Birds chirping, cars whizzing by and honking on a busy street, people talking and laughing, the melody of your favorite song – our daily world is full of and enhanced by a variety of sounds. But some people’s ability to hear these sonic details is hampered by noise-induced hearing loss (NIHL). A recent study conducted by the Centers for Disease Control and Prevention and National Institutes of Health found that 24 percent of adults in the U.S. have features in their hearing tests that are indicative of NIHL.
Professors Erika Skoe and Jennifer Tufts from the University of Connecticut Department of Speech, Language and Hearing Sciences have received $30,000 from the American Hearing Research Association to study the early, pre-clinical stages of NIHL in order to address this pressing public health concern.
Skoe and Tufts will use noise dosimeters, small sound recorders worn by the research subject, to measure individuals’ noise exposure. This method is significantly more objective than using questionnaires or interviews to ascertain daily patterns of noise exposure.
The study sample will consist of young adults with clinically normal hearing, including people such as musicians who are considered to be at risk for NIHL due to their frequent engagement in loud activities.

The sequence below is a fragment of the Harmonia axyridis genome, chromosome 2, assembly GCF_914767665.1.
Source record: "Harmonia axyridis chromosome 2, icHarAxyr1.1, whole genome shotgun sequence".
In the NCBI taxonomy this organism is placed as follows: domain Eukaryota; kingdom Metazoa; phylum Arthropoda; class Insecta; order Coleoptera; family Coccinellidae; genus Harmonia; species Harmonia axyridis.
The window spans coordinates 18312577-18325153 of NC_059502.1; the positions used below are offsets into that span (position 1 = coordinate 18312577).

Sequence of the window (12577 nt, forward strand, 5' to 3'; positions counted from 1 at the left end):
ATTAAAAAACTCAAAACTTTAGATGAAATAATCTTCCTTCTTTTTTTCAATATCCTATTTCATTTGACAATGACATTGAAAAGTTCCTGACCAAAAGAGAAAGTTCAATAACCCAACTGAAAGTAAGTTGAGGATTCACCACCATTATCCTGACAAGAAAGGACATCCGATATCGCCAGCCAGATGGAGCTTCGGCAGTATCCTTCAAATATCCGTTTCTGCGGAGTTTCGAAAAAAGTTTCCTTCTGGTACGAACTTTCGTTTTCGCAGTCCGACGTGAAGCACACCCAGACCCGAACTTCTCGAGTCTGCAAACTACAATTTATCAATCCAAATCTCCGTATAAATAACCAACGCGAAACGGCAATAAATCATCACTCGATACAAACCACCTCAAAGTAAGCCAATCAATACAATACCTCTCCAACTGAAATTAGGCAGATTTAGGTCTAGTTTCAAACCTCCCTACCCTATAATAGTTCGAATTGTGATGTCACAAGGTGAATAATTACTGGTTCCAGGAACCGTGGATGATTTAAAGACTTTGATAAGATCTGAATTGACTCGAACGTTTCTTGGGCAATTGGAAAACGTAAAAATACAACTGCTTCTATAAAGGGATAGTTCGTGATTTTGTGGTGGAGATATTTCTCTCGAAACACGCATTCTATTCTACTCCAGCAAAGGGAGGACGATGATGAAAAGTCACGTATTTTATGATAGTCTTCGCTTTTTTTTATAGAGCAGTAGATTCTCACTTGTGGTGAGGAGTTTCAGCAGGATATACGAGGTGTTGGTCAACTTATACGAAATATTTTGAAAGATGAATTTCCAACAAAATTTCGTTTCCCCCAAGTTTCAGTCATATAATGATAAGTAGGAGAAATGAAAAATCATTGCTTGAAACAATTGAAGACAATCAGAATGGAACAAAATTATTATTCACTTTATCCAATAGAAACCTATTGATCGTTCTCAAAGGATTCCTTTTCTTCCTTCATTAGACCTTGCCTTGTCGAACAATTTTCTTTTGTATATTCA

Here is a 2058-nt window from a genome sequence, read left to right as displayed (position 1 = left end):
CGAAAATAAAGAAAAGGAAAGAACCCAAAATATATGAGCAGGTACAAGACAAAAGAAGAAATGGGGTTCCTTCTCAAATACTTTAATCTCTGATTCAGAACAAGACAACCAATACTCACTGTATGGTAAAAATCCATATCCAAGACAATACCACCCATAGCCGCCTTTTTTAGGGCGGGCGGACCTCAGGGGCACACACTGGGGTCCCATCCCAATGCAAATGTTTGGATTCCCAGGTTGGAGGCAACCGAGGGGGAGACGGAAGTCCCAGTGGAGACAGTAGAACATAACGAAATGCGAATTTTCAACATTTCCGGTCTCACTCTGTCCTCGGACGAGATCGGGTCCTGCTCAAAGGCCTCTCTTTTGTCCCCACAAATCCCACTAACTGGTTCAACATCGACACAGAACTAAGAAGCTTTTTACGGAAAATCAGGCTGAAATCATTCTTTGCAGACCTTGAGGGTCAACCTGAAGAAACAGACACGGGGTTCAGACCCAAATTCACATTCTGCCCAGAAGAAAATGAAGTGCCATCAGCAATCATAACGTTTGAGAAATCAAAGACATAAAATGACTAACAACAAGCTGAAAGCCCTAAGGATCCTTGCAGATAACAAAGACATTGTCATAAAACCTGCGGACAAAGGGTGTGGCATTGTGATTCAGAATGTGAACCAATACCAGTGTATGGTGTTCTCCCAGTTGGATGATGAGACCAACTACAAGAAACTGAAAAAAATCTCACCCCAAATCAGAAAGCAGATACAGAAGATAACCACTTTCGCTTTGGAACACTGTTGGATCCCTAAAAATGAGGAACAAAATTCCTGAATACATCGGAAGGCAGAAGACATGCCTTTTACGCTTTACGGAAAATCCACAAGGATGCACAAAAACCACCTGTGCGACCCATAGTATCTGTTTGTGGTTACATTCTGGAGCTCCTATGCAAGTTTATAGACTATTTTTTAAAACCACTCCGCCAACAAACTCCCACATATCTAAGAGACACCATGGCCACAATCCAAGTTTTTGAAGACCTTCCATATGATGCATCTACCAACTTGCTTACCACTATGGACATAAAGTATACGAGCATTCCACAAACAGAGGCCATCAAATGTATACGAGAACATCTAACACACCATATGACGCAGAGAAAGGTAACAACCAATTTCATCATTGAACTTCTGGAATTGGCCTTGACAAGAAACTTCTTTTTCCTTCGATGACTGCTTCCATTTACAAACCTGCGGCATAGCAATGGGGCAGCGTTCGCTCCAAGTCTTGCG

Previous research from Skoe and Tufts showed that young adults who are exposed to excessive noise levels have atypical neural responses to sound despite having clinically normal hearing. However, this research was only conducted over a one-week period. This new project will extend across several months to achieve a more complete picture of noise exposure patterns in young adults.
This kind of longitudinal data is essential for establishing the clinical applicability of the potential early biomarkers of NIHL Tufts and Skoe will be investigating, the researchers say.
For this new investigation, Skoe and Tufts are also teaming up with UConn Health associate professor of surgery Kouroush Parham, the innovator of a new technique for measuring inner-ear specific proteins in the blood for the assessment of hearing health. As a team, they will define the degree to which different biological markers of hearing are individually and collectively sensitive to variations in sound exposure that occur over different time scales.
The development of an enhanced screening battery for NIHL can allow for earlier detection that could in turn prevent further hearing decline. If people who have or are at risk for developing NIHL are identified early, they can receive the individually tailored audiological counseling and services they need.
Skoe is an assistant professor in the Department of Speech, Language and Hearing Sciences. She received her Ph.D. from Northwestern University. Her research focuses on the experiential and developmental factors that contribute to individual variation in how different brains process sound.
Tufts is an associate professor of audiology in the same department. She received her Ph.D. from Penn State University. Her research interests include hearing protection and enhancement devices, auditory fitness for duty, and music perception and hearing loss.